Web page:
‘Our national history’: Descendants of former Meade property owners honored in ceremony

GroupAbout 100 residents, garrison leaders and service members enjoy a catered picnic during the two-hour event. (Photos by Phil Grout)

Sitting in the historic Epiphany Episcopal Church, the country’s only remaining World War I chapel, Penrhyn Watts recalled how his family’s property in Severn eventually became part of Fort Meade.

The land was needed for the construction of Camp Meade, an Army training camp during World War I.

But his family’s connection to the installation didn’t end there. In the decades that followed, both Watts and his father worked at Fort Meade’s post office.

“My father worked there during World War I and I worked there from 1950 to 1984,” the 85-year-old said.

Rev. Phebe McPherson of Epiphany Episcopal Church in Odenton holds an original blue-star flag hung by a World War I family when a loved one was sent away to war. If the Soldier was killed, the family replaced the blue star with a gold star.

To celebrate Fort Meade’s 100th anniversary, the Community Covenant Council honored Watts along with five other descendants of the farmers who originally owned property that became Fort Meade.

About 100 residents of the installation, along with garrison leaders and service members, gathered Saturday for the Descendants and Friends Picnic at the historic Odenton church.

The event featured a 30-minute ceremony honoring the descendants and a cake-cutting followed by a tour of the church, a picnic lunch and a performance by the Philadelphia Brigade Band.

“There are many commanders that have come before me who have done tremendous things with the land that was so gratefully received by the U.S. government,” Garrison Commander Col. Tom Rickard said in his welcome.

The two-hour event was hosted by retired Col. Kenneth O. McCreedy, a former garrison commander who is senior director of the Division of Cyber and Aerospace at the Maryland Department of Commerce, and Linda Greene of the Community Covenant Council. The council is composed of civic and regional business and government leaders who support the installation and region.

During the ceremony, McCreedy — a historian who chairs the council’s centennial committee — introduced each descendant and spoke about Fort Meade’s history.

Since its establishment in 1917, Fort Meade has evolved into the nation’s cyber center.

“Your land has become a home to the nation’s platform for information, intelligence and cyber operations,” Rickard said to the descendants. “Fort Meade is now home to 56,000 people. ….

“Most of us at Fort Meade, probably more than half are DoD civilians, are working every day to make America wonderful.”

The challenge in organizing the event, said Greene, was compiling a list of descendants to honor.

“We thought there was a list of descendants somewhere, but there was no list,” Greene said. “So, we went to find people whose land became Fort Meade. Just being able to honor them today was a success.”

The 100-year-old Epiphany Episcopal Church, led by Rev. Phebe McPherson, includes a World War I social history museum on the second floor and a Chaplain’s Peace Garden.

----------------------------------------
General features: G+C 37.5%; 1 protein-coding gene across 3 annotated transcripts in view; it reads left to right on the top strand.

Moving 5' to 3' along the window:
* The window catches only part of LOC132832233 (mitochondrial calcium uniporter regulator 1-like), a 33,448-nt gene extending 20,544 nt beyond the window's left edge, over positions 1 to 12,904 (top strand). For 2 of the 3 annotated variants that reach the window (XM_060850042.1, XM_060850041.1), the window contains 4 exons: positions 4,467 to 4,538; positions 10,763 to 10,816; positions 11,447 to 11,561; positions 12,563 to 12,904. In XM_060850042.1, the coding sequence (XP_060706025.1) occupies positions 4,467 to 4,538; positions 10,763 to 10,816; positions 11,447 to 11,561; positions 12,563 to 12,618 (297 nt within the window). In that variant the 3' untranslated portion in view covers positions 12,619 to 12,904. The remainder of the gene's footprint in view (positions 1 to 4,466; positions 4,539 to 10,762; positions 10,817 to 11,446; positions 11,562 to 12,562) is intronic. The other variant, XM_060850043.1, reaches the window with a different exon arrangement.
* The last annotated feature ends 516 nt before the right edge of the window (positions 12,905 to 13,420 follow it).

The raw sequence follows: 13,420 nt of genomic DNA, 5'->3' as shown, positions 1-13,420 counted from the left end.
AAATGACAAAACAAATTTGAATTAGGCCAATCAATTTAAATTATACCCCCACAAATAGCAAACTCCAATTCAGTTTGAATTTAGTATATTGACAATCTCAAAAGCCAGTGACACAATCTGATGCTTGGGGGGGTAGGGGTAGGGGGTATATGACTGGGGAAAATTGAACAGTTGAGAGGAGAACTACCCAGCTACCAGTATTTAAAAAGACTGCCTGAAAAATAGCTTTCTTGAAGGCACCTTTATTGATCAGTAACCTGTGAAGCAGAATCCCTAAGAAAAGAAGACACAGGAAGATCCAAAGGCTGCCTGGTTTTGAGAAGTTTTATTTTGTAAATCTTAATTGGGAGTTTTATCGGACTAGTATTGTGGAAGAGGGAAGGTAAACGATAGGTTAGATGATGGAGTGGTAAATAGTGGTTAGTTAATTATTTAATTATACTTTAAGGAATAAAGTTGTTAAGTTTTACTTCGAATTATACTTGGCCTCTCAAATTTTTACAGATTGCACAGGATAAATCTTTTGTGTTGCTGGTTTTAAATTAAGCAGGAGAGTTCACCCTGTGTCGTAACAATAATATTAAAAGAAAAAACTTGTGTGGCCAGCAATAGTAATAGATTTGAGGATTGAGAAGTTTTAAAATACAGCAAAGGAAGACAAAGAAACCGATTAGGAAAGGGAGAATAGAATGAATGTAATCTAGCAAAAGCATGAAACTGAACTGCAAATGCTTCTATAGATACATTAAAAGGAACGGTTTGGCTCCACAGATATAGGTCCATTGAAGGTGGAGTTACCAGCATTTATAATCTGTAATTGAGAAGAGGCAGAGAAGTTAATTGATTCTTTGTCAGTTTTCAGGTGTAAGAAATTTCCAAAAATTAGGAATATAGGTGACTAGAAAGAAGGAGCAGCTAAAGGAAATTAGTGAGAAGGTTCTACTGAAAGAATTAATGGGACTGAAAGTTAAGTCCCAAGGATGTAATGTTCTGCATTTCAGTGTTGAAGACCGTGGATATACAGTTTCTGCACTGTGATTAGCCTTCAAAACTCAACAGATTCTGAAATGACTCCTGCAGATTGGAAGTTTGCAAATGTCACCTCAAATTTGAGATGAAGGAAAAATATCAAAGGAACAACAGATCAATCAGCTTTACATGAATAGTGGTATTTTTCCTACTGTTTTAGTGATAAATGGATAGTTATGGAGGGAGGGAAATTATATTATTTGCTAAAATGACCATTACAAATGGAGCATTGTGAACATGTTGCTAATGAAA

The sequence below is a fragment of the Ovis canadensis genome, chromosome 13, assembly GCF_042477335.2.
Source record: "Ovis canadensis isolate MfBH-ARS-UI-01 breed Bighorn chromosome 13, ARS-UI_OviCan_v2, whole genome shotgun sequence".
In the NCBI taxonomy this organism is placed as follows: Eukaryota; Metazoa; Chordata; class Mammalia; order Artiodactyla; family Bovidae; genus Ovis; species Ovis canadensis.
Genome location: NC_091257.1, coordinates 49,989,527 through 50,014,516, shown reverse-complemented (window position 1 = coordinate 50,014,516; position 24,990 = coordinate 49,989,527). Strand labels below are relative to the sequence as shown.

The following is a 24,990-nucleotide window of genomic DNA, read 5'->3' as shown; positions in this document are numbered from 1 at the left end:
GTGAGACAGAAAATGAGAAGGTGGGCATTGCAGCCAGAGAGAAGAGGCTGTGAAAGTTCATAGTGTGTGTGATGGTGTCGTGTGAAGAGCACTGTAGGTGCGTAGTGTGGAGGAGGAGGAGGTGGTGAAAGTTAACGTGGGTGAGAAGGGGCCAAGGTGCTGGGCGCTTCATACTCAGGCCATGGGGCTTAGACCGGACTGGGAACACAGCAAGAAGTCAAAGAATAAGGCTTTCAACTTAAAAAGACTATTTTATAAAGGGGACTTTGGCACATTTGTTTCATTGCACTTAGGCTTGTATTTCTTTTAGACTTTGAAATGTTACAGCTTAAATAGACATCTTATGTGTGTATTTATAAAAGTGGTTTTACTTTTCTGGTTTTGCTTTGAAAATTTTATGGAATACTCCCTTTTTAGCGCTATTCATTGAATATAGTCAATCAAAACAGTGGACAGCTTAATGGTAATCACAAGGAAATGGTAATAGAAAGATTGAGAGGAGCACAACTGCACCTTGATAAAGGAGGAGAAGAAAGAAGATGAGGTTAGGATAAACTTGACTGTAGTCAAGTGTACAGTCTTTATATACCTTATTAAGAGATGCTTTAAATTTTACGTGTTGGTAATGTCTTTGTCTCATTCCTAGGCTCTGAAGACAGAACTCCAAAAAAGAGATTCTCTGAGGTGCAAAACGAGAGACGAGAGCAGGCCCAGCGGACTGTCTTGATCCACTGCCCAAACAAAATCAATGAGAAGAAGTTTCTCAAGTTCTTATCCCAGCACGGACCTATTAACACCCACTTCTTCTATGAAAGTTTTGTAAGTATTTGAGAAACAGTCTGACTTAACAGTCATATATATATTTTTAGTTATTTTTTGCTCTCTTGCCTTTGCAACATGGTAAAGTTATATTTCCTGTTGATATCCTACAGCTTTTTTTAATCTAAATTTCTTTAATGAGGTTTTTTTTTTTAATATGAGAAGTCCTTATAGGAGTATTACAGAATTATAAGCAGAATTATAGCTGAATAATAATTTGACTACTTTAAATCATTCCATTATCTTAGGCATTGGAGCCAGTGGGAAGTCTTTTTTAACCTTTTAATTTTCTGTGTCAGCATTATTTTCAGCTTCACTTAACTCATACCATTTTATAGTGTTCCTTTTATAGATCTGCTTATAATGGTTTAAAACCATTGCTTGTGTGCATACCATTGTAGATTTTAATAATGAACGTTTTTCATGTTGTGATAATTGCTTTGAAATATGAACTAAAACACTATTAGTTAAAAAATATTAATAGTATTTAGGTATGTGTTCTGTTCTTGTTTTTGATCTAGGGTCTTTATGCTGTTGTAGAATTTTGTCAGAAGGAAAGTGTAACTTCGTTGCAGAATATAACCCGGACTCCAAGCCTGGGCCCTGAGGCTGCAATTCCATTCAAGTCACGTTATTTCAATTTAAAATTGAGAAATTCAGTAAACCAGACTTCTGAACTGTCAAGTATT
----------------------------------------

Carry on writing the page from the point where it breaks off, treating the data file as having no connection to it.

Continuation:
“Doughboy” Patrick Fuller reads the historical marker of the 100-year-old Epiphany Episcopal Church, the nation’s only remaining World War I chapel.

Among the museum displays are bunk beds that had been used by Soldiers, an old typewriter, portraits of past U.S. presidents and books from World War I.

After the ceremony, participants gathered for the cutting of the 100th anniversary cake by descendant Doreen Disney Downs, whose grandfather Richard Downs owned a farm that became part of Camp Meade.

After the tour, everyone went outside for the picnic catered by The Hideaway and Grottos Pizza. Over brisket, pepperoni pizza and apple cider, the Philadelphia Brigade Band — dressed in historic military uniforms — played patriotic songs.

Mingling with other attendees, Carl Rieve, 76, whose father and grandfather owned 172 acres in the early 1900s, was excited to be at the event. Rieve said that on Jan. 20, 1941, his family sold their land to the government and also worked in constructing buildings on post.

“My family cut a lot of wood and helped build a lot of wooden buildings on Fort Meade,” he said.

In the early years of World War I, the federal government forced many farmers off of their land for the establishment of Camp Meade in 1917.

At the time, Watts’ family were truck farmers, raising vegetables and tobacco.

“When the police came, they took most of the area,” Watts said. “You didn’t have much choice but to leave. It was an upheaval for most of the families because it was a pretty nice area.”

In his remarks, Rickard acknowledged their sacrifice and how Fort Meade is part of a long chain of U.S. history and vital to the nation’s defense and security.

“It was worth the sacrifice,” Rickard said. “Since your ancestors gave up that land, we’ve done much with it. We have grown successfully over the years. …

“Please know that your land has become an important part of our national history and it’s part of our national future.”

Editor’s note: The next signing of the Community Covenant will be held Nov. 20 at the Odenton library.

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